Carl Bernstein has a long post up over at the Huffington Post. The first thing worth commenting on is Bernstein’s hilariously odd picture. As best I can tell, it’s a boudoir portrait for the Sexiest Men of the Buena Vista Retirement Community Calendar, but it’s cropped so you just see Mr. October’s head.
More relevant is the fact that Bernstein illuminates an under-discussed fact of the campaign. Hillary Clinton’s ties to 1960s radicals are far more serious than Barack Obama’s (no news to readers of my book). Yes, Obama knows William Ayers, and I for one think that’s not insignificant. But Hillary’s history with the radical left is much more profound. Bernstein is absolutely right to criticize the Clinton campaign’s hypocrisy for attacking Obama about Ayers, while airbrushing her own past. But Bernstein also wants to make the case that Clinton’s ties are entirely irrelevant too. His case in this regard rests almost entirely on assertion. It’s just not a big deal because I say so.
The one attempt he makes to draw a meaningful distinction between 60s radicals and Hillary is that she rejects their faith in revolutionary violence. Okay. Fair enough and bully for her.
But does that mean that so long as you reject radical violence in favor of “working through the system” your roots in sixties radicalism are completely irrelevant? I think many liberals would agree with Bernstein and answer, “Yes.”
This is of a piece with establishment liberalism’s general approach to 60s radicals like the Weathermen and the Black Panthers. They ritualistically deplore their tactics, but they quickly start spouting sympathy for their goals, even their idealism. We’re told that the only real sin of these would-be revolutionaries was that they “cared too much.” This was certainly the attitude of many Great Society liberals in the 1960s and I think its the attitude of countless liberal sixties-nostalgists today. But surely it says something about your views about America and politics in general if your only serious difference with Marxist radicals is one of means rather than ends. Do I think Obama’s relationship with Ayers disqualifies him for the presidency? Of course not. Do I think it says something about the milieu he emerged from? Yes I do. Likewise, I don’t think Hillary’s affinity for the Black Panthers nor her work at the most “important radical law firm of the day” (Bernstein’s words) should disqualify her from public office. But I think Bernstein & Co.’s attempt to make any consideration of these facts into “McCarthyite” guilt-by-association is undiluted hogwash.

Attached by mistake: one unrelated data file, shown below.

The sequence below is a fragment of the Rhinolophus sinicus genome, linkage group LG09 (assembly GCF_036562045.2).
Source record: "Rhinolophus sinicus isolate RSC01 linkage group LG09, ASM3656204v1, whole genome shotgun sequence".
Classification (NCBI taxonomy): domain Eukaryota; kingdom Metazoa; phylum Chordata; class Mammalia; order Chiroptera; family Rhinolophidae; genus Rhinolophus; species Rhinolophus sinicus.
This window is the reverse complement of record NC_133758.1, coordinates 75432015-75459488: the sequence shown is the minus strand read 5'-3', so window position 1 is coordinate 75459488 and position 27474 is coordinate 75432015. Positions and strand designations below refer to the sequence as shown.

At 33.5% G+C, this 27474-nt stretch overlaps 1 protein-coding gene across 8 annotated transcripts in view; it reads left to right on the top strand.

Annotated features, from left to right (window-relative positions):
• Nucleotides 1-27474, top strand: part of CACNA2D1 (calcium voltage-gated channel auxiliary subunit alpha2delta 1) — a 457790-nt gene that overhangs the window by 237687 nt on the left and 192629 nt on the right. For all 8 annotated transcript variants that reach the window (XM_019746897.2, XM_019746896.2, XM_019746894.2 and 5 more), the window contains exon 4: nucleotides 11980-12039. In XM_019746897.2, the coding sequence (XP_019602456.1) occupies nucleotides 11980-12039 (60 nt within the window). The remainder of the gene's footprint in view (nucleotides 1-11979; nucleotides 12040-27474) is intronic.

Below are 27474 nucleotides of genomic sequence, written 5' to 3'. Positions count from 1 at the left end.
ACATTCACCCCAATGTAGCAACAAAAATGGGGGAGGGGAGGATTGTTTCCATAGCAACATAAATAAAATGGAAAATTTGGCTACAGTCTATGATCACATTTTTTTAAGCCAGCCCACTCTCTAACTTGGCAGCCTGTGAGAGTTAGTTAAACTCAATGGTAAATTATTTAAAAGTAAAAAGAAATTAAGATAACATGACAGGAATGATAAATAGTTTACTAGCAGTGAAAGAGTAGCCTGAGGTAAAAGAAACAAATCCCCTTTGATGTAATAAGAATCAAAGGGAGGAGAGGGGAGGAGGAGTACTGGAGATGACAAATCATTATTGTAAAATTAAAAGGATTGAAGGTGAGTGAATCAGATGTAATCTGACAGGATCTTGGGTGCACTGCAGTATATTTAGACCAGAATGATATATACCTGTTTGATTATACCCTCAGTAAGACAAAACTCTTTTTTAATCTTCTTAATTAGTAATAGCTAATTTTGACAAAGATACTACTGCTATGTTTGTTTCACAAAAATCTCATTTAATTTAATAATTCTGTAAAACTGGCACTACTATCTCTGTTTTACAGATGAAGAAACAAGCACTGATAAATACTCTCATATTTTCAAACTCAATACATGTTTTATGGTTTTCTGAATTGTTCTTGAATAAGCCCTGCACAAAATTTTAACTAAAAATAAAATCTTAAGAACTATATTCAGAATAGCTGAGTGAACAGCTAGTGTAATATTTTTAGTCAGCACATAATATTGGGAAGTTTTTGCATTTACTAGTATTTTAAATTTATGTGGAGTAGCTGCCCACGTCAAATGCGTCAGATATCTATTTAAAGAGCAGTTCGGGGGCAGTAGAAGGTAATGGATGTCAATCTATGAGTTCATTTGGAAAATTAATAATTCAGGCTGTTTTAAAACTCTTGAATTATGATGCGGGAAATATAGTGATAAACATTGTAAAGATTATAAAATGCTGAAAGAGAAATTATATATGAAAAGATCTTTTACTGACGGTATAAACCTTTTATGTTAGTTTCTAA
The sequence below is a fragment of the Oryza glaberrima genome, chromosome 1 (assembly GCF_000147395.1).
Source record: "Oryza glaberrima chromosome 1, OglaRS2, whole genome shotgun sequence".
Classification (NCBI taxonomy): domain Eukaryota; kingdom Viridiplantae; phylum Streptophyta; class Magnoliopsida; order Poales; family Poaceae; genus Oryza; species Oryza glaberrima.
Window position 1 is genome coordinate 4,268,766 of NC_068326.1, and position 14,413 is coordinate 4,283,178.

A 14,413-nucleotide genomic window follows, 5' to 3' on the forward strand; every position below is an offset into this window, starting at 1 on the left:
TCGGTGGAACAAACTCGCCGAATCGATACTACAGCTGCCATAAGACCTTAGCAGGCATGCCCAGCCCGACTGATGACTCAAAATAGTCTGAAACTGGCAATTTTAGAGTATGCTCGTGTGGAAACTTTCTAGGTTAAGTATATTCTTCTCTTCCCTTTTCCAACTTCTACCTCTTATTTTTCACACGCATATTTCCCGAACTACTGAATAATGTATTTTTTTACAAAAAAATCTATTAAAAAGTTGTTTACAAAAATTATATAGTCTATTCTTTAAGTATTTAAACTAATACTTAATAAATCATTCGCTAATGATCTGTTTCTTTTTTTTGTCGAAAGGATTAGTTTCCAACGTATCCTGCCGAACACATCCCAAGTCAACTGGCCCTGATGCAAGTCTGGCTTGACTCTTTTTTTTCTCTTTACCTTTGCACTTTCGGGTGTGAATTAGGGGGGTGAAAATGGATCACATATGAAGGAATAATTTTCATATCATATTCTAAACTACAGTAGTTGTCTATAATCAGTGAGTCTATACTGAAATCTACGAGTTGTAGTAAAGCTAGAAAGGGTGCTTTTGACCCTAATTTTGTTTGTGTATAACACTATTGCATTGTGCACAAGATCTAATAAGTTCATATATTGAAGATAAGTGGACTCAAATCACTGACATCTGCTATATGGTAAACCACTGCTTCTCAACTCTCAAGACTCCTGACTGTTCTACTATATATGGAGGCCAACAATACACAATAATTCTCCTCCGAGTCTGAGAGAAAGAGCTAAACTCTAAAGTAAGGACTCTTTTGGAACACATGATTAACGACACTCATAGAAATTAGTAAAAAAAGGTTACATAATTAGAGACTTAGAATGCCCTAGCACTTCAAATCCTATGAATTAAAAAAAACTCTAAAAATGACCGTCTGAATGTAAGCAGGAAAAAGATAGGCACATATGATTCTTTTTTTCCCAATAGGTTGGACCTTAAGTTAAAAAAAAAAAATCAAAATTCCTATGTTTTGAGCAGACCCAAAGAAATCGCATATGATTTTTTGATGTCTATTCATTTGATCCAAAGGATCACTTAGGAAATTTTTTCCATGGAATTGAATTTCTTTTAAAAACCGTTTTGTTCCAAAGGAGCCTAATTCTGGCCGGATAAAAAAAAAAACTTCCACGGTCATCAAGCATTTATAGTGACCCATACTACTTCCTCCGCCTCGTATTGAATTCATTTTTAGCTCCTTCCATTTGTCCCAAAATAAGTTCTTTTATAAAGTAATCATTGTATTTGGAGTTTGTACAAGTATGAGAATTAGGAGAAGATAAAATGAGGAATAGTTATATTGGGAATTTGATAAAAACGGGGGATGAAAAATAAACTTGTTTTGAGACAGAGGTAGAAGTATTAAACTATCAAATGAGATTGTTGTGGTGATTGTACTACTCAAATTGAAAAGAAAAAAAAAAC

Sixties radicals weren’t just tactically misguided, their aims were wrong too. Of course not all of them. They were right about racial equality. They were out of their gourds about much else.
And, while it’s not a new point, it should be noted once again, that this is hardly a standard liberals apply to conservatives. Republican politicians who have tenuous unsavory relationships and associations with various confederate, racist or otherwise “extremist” groups do not endorse violence either, and yet liberals routinely find such associations relevant. Heck, Bill Clinton tried to blame the Oklahoma City bombing on Rush Limbaugh & Co., that was real McCarthyite guilt-by-association.